That last performance review was so badly handled, Hassan had seriously considered quitting – it was only his co workers who had convinced him that Shawn wasn’t that bad and that he should stay – after all they all said he did a good job. Hassan wondered what is the purpose of this performance review system anyway. Shawn also walked away from the last review feeling like this exercise was not really achieving anything other than checking off a box – could there be a better way to approach these reviews?
What would you do if you were in Hassan or Shawn’s shoes?
When reviewing a scenario we ask a few questions like: who are the players? What are the primary / secondary issues here? What could happen? And what are the possible solutions to the problem? Take some time to write down some of the challenges and ideas for correcting the challenges.
Part 2 – Problem identification
When reviewing a scenario we ask a few questions like: who are the players? What are the primary / secondary issues here – root causes? What could happen? And what are the possible solutions to the problem? (Not unlike doing a corrective action plan)
Hassan – Coating shop lead, primary subject 1 Shawn – Production Manager, Primary subject 2, Other employees in the coating shop, The HR department, the Company itself.
What could possibly happen? What is at stake for the company and for the players?
Regardless of size, organizations require employees to do their job. But if employees do not feel valued their contributions to the organization can suffer. In this case a management tool is being used incorrectly with the potential results being a workforce who is not engaged or worse. The company could lose highly skilled employees. The loss of enough employees can result in an organization which cannot earn enough revenue to survive.
On the surface the issues /challenge here appears to be based around a few themes:
1. Lack of training for managers regarding performance reviews
2. An inflexible compliance-based performance review system
3. Lack of a strategic HR plan?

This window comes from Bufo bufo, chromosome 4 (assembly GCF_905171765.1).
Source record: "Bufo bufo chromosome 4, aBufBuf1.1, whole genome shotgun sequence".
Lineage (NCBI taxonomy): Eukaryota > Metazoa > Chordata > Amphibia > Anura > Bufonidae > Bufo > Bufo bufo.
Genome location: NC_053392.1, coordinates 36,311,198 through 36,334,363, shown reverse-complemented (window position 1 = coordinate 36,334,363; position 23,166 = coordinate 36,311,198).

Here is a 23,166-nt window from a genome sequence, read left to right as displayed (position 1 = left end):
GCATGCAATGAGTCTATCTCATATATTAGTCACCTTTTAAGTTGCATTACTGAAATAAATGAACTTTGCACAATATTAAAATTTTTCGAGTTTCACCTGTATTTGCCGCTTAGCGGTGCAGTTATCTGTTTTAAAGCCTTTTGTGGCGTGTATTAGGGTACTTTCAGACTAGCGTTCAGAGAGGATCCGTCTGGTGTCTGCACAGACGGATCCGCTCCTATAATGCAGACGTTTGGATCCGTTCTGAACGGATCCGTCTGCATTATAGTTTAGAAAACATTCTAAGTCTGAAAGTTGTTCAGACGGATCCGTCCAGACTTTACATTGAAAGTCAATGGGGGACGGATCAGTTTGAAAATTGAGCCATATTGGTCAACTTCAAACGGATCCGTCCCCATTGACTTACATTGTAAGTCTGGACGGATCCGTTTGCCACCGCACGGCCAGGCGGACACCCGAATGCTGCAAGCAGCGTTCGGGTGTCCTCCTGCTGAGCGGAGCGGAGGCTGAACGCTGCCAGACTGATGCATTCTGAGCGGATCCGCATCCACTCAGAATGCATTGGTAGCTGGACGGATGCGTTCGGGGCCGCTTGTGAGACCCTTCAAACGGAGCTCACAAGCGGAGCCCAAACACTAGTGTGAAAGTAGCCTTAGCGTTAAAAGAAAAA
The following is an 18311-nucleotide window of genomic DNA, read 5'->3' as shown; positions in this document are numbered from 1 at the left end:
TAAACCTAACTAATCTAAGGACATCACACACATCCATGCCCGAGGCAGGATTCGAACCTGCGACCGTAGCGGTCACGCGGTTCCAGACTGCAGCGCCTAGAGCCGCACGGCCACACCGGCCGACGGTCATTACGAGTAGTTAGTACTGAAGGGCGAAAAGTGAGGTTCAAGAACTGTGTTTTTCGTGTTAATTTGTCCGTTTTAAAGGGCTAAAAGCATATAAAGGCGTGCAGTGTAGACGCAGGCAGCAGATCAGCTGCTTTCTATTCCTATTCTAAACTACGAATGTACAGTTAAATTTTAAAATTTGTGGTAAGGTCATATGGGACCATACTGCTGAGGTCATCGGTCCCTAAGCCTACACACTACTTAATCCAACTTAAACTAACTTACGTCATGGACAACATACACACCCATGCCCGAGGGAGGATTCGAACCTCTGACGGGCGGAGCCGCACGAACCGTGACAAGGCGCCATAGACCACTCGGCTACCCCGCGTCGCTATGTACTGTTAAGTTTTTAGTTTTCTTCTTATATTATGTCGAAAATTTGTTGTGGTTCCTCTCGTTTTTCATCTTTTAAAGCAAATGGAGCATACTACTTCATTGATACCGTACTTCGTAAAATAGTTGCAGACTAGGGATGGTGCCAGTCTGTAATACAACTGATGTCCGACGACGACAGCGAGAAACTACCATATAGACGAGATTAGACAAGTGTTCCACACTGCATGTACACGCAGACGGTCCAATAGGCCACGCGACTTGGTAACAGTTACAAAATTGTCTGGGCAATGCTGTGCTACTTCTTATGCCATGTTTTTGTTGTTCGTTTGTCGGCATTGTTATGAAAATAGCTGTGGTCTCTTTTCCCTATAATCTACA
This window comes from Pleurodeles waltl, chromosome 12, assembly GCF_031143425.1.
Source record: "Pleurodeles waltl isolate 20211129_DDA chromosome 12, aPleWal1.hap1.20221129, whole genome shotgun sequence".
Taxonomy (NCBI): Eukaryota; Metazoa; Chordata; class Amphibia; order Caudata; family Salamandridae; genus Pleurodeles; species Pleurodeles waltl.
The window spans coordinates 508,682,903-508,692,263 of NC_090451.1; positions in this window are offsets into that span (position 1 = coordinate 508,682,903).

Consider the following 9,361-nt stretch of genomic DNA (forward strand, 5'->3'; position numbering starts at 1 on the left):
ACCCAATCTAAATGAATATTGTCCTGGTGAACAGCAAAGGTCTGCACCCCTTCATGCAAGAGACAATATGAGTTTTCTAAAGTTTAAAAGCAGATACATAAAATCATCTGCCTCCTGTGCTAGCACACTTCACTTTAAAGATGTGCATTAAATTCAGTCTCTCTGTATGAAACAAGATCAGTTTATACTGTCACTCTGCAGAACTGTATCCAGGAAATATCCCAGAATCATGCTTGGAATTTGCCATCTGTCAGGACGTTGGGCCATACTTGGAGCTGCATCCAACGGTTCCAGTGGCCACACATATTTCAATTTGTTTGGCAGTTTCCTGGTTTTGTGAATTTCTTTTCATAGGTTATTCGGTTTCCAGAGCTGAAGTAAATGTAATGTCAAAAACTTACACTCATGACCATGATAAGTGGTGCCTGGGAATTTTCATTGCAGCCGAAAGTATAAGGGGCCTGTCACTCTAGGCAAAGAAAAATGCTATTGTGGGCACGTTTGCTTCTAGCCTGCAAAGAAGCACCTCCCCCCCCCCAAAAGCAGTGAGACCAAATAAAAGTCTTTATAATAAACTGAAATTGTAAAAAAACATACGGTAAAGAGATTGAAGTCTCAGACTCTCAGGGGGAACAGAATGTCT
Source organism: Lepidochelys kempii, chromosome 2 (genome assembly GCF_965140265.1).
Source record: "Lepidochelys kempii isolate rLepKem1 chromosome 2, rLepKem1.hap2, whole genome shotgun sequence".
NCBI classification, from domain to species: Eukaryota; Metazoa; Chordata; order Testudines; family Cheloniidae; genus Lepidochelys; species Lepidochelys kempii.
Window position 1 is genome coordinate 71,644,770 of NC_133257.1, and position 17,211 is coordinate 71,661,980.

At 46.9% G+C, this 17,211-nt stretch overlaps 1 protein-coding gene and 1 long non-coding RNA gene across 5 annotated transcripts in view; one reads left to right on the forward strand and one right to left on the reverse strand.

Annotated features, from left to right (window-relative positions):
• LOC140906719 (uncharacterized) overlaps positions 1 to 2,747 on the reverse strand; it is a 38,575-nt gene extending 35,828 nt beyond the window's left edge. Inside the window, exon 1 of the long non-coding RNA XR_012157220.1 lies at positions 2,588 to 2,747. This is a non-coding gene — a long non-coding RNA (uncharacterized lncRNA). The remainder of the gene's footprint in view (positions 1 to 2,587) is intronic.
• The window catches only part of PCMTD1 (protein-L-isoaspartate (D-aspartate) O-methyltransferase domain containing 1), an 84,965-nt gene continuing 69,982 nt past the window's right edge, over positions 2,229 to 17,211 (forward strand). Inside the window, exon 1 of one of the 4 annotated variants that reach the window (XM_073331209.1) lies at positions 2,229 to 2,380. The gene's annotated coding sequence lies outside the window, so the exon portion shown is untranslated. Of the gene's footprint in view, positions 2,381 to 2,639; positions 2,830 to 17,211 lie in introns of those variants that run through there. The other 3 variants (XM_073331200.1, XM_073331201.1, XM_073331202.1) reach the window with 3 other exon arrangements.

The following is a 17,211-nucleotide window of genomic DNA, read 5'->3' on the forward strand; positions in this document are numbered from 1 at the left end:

Performance reviews have earned a bad reputation in many organizations for good reason – this case illustrates an extreme case where a performance review has gone off the rails. Many of us have seen or been party to poorly conceived performance review systems – the next section looks at the purpose behind performance reviews and suggests some ideas for how they can be effectively used.
Part 3 - Building a Solution
We have reviewed the scenario, identified the players, what is at stake, and proposed a couple possible causes. Now what should Hassan, Shawn or the leadership group do at this point / and in the long term to correct the current challenge?
When troubleshooting any problem, the first action should always be to take a step back and assess the situation. Leaping into action without fully understanding the situation or having all the information could result in doing more damage.
First action that should be taken by both Hassan and Shawn in this case if they are feeling that the performance review process is not working is to get all the information. Do some research and find out the purpose of a performance review is. Instead of complaining about a process, equip yourself with knowledge. So here we go.
Purpose of a performance review system:
Every organization is made up of individuals. (bit of an obvious statement) So, for an organization to grow and move forward in capability or knowledge the individual members of the organization need to grow and move forward. The performance review system is actually a part of a systemic means of moving the entire organization forward – one person at a time.
Performance review systems are meant to give feedback to employees on what they doing well and where they need to improve – thus allowing the entire organization to improve. Any performance review system should work on the following 4 principals:
1. The primary role of any manager is to develop their staff so that each employee contributes their best to the organization
2. Managers who only give positive feedback, hold back their staff by not letting them know where they employees need to improve
3. Performance reviews are DEVELOPMENTAL tools NOT Discipline tools